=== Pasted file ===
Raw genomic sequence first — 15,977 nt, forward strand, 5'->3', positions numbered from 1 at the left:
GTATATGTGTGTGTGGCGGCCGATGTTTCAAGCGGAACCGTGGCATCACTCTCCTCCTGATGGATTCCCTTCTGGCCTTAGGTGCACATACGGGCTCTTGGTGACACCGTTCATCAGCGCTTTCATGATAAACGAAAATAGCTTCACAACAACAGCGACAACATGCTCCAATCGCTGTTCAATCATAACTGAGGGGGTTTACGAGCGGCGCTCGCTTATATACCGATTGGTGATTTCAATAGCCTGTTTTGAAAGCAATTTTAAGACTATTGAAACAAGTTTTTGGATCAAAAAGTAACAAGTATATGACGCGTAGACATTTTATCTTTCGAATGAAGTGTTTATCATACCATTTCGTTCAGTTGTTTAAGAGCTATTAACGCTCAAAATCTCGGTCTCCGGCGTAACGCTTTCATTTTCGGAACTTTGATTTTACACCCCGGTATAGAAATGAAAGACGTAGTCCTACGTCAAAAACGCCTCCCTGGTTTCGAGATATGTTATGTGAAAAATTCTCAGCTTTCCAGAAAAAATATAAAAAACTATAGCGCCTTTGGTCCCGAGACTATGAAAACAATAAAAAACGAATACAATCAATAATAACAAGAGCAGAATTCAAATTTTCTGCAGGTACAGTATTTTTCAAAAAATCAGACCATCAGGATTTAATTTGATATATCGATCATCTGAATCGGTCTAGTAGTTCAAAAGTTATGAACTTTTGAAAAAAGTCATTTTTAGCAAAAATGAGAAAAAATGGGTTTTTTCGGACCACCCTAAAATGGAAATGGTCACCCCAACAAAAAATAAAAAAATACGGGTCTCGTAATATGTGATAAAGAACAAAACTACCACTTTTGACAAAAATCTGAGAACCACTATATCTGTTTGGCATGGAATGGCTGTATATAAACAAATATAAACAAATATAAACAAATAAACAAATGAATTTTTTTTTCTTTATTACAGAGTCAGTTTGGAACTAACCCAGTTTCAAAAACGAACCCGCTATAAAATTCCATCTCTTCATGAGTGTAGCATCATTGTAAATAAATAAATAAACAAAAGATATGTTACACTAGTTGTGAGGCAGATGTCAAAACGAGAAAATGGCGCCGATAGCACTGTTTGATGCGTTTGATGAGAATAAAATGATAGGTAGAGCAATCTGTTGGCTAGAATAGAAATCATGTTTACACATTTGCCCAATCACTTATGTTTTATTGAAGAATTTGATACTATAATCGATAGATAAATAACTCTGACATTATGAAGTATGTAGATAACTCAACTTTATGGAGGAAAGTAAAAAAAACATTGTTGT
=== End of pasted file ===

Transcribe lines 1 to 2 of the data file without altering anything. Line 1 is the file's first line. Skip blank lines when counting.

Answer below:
Raw genomic sequence first — 15,977 nt, forward strand, 5'->3', positions numbered from 1 at the left:
GTATATGTGTGTGTGGCGGCCGATGTTTCAAGCGGAACCGTGGCATCACTCTCCTCCTGATGGATTCCCTTCTGGCCTTAGGTGCACATACGGGCTCTTGGTGACACCGTTCATCAGCGCTTTCATGATAAACGAAAATAGCTTCACAACAACAGCGACAACATGCTCCAATCGCTGTTCAATCATAACTGAGGGGGTTTACGAGCGGCGCTCGCTTATATACCGATTGGTGATTTCAATAGCCTGTTTTGAAAGCAATTTTAAGACTATTGAAACAAGTTTTTGGATCAAAAAGTAACAAGTATATGACGCGTAGACATTTTATCTTTCGAATGAAGTGTTTATCATACCATTTCGTTCAGTTGTTTAAGAGCTATTAACGCTCAAAATCTCGGTCTCCGGCGTAACGCTTTCATTTTCGGAACTTTGATTTTACACCCCGGTATAGAAATGAAAGACGTAGTCCTACGTCAAAAACGCCTCCCTGGTTTCGAGATATGTTATGTGAAAAATTCTCAGCTTTCCAGAAAAAATATAAAAAACTATAGCGCCTTTGGTCCCGAGACTATGAAAACAATAAAAAACGAATACAATCAATAATAACAAGAGCAGAATTCAAATTTTCTGCAGGTACAGTATTTTTCAAAAAATCAGACCATCAGGATTTAATTTGATATATCGATCATCTGAATCGGTCTAGTAGTTCAAAAGTTATGAACTTTTGAAAAAAGTCATTTTTAGCAAAAATGAGAAAAAATGGGTTTTTTCGGACCACCCTAAAATGGAAATGGTCACCCCAACAAAAAATAAAAAAATACGGGTCTCGTAATATGTGATAAAGAACAAAACTACCACTTTTGACAAAAATCTGAGAACCACTATATCTGTTTGGCATGGAATGGCTGTATATAAACAAATATAAACAAATATAAACAAATAAACAAATGAATTTTTTTTTCTTTATTACAGAGTCAGTTTGGAACTAACCCAGTTTCAAAAACGAACCCGCTATAAAATTCCATCTCTTCATGAGTGTAGCATCATTGTAAATAAATAAATAAACAAAAGATATGTTACACTAGTTGTGAGGCAGATGTCAAAACGAGAAAATGGCGCCGATAGCACTGTTTGATGCGTTTGATGAGAATAAAATGATAGGTAGAGCAATCTGTTGGCTAGAATAGAAATCATGTTTACACATTTGCCCAATCACTTATGTTTTATTGAAGAATTTGATACTATAATCGATAGATAAATAACTCTGACATTATGAAGTATGTAGATAACTCAACTTTATGGAGGAAAGTAAAAAAAACATTGTTGT